The monster was at least as big as the boat. It was gray and green with a head like a crocodile and razor-sharp teeth. It smelled . . . well, like something that had just come up from the bottom of New York Harbor. Riding on its neck was a bulky guy in black Greek armor. His face was covered with ugly scars and he held a javelin in his hand.

  “Deimos!” Clarisse yelled.

  “Hello, sister!” His smile was almost as horrible as the serpent’s. “Care to play?”

  The monster roared. Tourists screamed and scattered. I don’t know exactly what they saw. The Mist usually prevents mortals from seeing monsters in their true form, but whatever they saw, they were terrified.

  “Leave them alone!” I yelled.

  “Or what, son of the sea god?” Deimos sneered. “My brother tells me you’re a wimp! Besides, I love terror. I live on terror!”

  He spurred the sea serpent into head-butting the ferry, which sloshed backwards. Alarms blared. Passengers fell over each other trying to get away. Deimos laughed with delight.

  “That’s it,” I grumbled. “Clarisse, grab on.”


  “Grab on to my neck. We’re going for a ride.”

  She didn’t protest. She grabbed onto me and I said, “One, two, three – JUMP!”

  We leaped off the top deck and straight into the bay, but we were only under for a moment. I felt the power of the ocean surging through me. I willed the water to swirl around me, building force, until we burst out of the bay on top of a thirty-foot-high water spout. I steered us straight toward the monster.

  “You think you can tackle Deimos?” I yelled to Clarisse.

  “I’m on it!” she said. “Just get me within ten feet.”

  We barreled toward the serpent. Just as it bared its fangs, I swerved the water spout to one side and Clarisse jumped. She crashed into Deimos and both of them toppled into the sea.

  The serpent came after me. I turned the water spout to face him then summoned all my power and willed the water to even greater heights.


  Ten thousand gallons of salt water crashed into the monster. I leaped over its head, uncapped Riptide and slashed with all my might at the creature’s neck. The monster roared. Green blood spouted from the wound and the serpent sank beneath the waves.

  I dove underwater and watched as it retreated back to the open sea. That’s one good thing about sea serpents. They’re big babies when it comes to getting hurt.

  Clarisse surfaced near me, spluttering and coughing. I swam over and grabbed her.

  “Did you get Deimos?” I asked.

  Clarisse shook her head. “The coward disappeared as we were wrestling. But I’m sure we’ll see him again. Phobos, too.”

  Tourists were still running around the ferry in a panic, but it didn’t look like anybody was hurt. The boat didn’t seem damaged. I decided we shouldn’t stick around. I held on to Clarisse’s arm and willed the waves to carry us toward Staten Island.

  In the west, the sun was going down over the Jersey shore. We were running out of time.


  I’d never spent much time on Staten Island, and I found it was a lot bigger than I thought and not much fun to walk. The streets curved around confusingly and everything seemed to be uphill. I was dry (I never got wet in the ocean unless I wanted to) but Clarisse’s clothes were still sopping wet so she left mucky footprints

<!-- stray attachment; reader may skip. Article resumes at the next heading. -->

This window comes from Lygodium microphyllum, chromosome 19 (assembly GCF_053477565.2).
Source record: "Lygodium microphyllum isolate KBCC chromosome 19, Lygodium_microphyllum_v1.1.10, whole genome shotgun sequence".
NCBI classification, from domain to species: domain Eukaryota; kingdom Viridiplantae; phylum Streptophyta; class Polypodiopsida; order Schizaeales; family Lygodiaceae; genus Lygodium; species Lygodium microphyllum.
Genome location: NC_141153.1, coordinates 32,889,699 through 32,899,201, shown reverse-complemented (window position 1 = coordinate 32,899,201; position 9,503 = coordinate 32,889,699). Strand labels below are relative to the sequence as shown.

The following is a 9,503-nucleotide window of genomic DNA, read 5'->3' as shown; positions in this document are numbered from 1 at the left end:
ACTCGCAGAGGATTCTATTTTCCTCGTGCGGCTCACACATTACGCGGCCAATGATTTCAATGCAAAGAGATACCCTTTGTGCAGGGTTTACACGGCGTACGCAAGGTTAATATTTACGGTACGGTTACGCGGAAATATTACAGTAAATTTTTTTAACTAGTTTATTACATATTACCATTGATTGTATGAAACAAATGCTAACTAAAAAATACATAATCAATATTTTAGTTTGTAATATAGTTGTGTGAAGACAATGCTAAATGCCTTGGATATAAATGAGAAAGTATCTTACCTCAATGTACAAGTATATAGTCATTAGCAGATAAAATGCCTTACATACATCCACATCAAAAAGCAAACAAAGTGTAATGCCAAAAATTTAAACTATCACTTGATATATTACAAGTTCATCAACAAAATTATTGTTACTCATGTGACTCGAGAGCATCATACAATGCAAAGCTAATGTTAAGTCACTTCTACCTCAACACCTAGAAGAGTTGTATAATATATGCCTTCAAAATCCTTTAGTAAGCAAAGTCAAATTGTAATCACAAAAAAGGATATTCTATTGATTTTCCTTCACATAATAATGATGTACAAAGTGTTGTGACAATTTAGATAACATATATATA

all over the sidewalk and the bus driver wouldn’t let us on the bus.

  “We’ll never make it in time,” she sighed.

  “Stop thinking that way.” I tried to sound upbeat, but I was starting to have doubts, too. I wished we had reinforcements. Two demigods against two minor gods was not an even match, and when we met Phobos and Deimos together, I wasn’t sure what we were going to do. I kept remembering what Phobos had said, How about you, Percy Jackson? What do you fear? I’ll find out, you know.

  After dragging ourselves halfway up the island past a lot of suburban houses and a couple of churches and a McDonalds, we finally saw a sign that said ZOO. We turned the corner and followed this curvy street with some woods on one side until we came to the zoo entrance.

  The lady at the ticket booth looked at us suspiciously, but thank the gods I had enough cash to get us inside.

  We walked around the reptile house and Clarisse stopped in her tracks.

  “There it is.”

  It was sitting at a crossroads between the petting zoo and the sea otter pond: a large golden and red chariot tethered to four black horses. The chariot was decorated with amazing detail. It would’ve been beautiful if all the pictures hadn’t shown people dying painful deaths. The horses were breathing fire out of their nostrils.

  Families with strollers walked right past the chariot like it didn’t exist. I guess the Mist must’ve been really strong around it, because the chariot’s only camouflage was a handwritten note taped to one of the horses’ chests that said, OFFICIAL ZOO VEHICLE.

  “Where are Phobos and Deimos?” Clarisse muttered, drawing her sword.

  I couldn’t see them anywhere, but this had to be a trap.

  I concentrated on the horses. Usually I could talk to horses, since my dad Poseidon had created them. I said, Hey. Nice fire-breathing horses. Come here!

  One of horses whinnied disdainfully. I could understand his thoughts, all right. He called me some names I can’t repeat.

  “I’ll try to get the reins,” Clarisse said. “The horses know me. Cover me.”

  “Right.” I wasn’t sure how I was supposed to cover her with a sword, but I kept my eyes peeled as Clarisse approached the chariot. She walked around the horses, almost tip-toeing.

  She froze as a lady with a three-year-old girl passed by. The girl said, “Pony on fire!”